Crohn Disease

Crohn’s disease primarily affects the digestive system, particularly the ileum (the lower part of the small intestine) though portions of the large intestine (the colon) may also become affected. Conditions typically involve abnormal inflammation of the intestinal walls and inflammation can occur anywhere from the mouth to the anus.


Most commonly Crohn disease appears in a person’s middle to late teens but can appear at any age. There is no known cause of Crohn disease though a variety of genetic and environmental factors are likely to play a role in causing Crohn disease. Research suggests that variations such as changes in the immune system and the presence of bacteria in the digestive tract may disrupt the ability of cells in the intestine to respond normally to bacteria. Recent studies suggest that the genes responsible for providing instruction for making proteins are disrupted causing an abnormal immune response to bacteria in the intestinal wall and are thought to lead to the chronic inflammation characteristic of Crohn disease.

Common symptoms of this condition are diarrhea, abdominal pain and cramping, loss of appetite, weight loss and fever. Some people with Crohn disease may experience chronic bleeding from inflamed tissues in the intestine which may lead to anemia. Individuals with Crohn disease may also experience intestinal blockage caused by swelling or a build up of scar tissue in the intestinal walls. Some may also develop fistula (abnormal connections between the intestine and other tissues such as the bladder, vagina or skin). Fistulae occur when ulcers break through the intestinal wall to form passages between loops of the intestine or between the intestine and nearby structures.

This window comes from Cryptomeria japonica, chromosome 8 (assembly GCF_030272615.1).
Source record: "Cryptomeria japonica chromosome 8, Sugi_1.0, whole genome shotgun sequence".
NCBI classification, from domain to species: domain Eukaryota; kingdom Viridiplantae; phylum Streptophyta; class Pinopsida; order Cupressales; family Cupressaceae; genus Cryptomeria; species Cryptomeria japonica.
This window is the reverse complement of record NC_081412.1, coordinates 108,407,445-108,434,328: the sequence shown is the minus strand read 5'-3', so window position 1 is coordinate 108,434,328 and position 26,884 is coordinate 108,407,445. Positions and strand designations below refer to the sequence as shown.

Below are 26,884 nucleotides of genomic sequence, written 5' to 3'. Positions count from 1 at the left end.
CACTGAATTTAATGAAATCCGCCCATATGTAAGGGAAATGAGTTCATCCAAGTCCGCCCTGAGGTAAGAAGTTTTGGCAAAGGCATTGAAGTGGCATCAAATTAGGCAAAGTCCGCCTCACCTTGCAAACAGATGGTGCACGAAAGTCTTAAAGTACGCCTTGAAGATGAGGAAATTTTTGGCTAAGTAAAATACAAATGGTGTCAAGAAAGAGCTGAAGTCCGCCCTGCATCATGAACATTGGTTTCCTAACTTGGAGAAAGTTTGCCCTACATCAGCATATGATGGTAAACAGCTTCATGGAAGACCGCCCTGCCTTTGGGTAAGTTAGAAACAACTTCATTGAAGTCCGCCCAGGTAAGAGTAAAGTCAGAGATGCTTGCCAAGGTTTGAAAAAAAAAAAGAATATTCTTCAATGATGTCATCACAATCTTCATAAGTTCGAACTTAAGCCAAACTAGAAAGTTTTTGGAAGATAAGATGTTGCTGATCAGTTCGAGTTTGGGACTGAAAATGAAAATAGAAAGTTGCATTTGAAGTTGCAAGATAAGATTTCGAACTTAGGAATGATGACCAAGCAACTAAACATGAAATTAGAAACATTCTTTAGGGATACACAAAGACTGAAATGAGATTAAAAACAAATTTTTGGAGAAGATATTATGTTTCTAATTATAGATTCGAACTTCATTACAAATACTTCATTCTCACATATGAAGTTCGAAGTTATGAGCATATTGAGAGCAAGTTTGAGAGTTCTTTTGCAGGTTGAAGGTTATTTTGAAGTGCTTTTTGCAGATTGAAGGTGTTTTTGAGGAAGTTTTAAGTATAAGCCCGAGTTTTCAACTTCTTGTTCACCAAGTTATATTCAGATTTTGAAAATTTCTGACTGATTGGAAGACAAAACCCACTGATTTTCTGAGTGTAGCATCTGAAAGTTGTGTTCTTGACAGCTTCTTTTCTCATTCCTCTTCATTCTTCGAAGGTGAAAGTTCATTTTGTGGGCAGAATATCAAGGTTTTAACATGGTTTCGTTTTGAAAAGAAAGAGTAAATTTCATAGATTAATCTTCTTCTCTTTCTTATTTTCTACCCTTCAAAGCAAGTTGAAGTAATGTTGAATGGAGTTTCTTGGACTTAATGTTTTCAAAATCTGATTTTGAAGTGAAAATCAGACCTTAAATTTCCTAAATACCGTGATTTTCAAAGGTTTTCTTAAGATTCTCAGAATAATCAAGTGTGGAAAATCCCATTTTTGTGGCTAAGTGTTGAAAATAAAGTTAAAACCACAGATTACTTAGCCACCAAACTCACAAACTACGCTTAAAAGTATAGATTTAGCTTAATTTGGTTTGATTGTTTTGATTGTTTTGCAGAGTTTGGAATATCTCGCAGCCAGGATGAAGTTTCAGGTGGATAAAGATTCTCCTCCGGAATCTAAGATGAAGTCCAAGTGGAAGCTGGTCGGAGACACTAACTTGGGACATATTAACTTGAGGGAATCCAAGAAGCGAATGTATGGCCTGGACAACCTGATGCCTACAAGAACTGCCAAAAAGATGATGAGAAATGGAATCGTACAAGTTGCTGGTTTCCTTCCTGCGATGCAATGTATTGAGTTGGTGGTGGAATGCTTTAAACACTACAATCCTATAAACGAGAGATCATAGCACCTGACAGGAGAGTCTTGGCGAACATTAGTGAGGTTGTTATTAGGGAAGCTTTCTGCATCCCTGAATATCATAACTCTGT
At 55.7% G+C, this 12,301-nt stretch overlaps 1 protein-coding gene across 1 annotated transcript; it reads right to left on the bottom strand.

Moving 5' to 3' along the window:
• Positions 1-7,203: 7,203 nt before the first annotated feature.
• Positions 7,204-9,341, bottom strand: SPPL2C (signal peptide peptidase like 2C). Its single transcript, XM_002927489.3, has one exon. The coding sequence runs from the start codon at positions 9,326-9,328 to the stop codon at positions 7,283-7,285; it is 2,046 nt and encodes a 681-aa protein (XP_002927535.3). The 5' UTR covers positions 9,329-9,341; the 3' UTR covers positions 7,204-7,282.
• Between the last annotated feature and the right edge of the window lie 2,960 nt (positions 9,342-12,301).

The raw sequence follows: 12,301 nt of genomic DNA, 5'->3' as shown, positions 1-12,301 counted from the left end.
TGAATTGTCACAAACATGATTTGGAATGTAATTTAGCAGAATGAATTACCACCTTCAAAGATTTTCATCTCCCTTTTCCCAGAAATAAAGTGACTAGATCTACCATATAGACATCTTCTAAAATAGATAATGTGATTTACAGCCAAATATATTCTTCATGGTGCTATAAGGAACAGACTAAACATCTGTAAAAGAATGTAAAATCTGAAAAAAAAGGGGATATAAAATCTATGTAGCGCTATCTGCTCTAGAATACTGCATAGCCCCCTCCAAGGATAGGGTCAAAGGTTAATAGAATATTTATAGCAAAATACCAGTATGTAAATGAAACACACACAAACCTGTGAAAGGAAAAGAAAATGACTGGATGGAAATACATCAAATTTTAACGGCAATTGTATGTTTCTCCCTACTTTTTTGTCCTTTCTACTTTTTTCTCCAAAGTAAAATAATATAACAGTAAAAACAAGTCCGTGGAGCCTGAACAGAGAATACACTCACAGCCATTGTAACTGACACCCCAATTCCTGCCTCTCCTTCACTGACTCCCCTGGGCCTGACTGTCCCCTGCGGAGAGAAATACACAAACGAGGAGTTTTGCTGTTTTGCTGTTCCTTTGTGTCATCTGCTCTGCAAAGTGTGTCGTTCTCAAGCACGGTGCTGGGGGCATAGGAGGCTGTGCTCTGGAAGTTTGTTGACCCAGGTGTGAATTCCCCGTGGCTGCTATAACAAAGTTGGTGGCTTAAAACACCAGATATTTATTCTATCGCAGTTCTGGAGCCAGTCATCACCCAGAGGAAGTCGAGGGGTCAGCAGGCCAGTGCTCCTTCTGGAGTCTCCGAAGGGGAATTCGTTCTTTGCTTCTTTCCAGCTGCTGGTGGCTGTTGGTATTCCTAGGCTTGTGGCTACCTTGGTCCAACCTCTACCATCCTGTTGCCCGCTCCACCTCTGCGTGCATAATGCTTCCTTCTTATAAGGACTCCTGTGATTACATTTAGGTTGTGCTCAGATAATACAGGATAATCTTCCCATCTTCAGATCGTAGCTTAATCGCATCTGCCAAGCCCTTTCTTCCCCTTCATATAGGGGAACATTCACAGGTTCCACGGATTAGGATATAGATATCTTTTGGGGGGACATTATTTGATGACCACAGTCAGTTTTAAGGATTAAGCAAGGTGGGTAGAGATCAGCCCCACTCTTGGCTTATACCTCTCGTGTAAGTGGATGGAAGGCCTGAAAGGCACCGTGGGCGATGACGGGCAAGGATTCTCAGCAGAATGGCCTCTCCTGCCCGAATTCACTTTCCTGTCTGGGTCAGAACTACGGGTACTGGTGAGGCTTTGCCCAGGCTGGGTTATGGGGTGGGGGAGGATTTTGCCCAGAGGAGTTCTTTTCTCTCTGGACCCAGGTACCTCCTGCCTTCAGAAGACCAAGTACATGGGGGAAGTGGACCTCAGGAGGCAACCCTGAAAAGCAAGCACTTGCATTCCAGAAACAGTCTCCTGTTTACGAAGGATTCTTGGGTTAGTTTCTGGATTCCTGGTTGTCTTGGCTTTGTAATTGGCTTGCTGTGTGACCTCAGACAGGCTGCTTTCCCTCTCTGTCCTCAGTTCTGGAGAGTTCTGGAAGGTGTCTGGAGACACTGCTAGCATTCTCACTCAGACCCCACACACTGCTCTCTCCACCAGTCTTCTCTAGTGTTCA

Doctors treat Crohn disease with medicines, bowel res and surgery. The goal of treatment is to decrease the inflammation in the intestines, to prevent flare ups and to keep affected persons in remission. Depending on the symptoms changes in diet may be suggested to help manage Crohn disease.

Diagnosis is not accomplished by one test however by multiple tests. To find a genetics professional you may wish to speak with you personal physician or insurance company. There are several resource for locating genetic professionals online.

Article Reference:

Crohn’s Disease

Related Information:

Crohn’s education and facts

Crohn’s research and resources

Crohn’s treatment options

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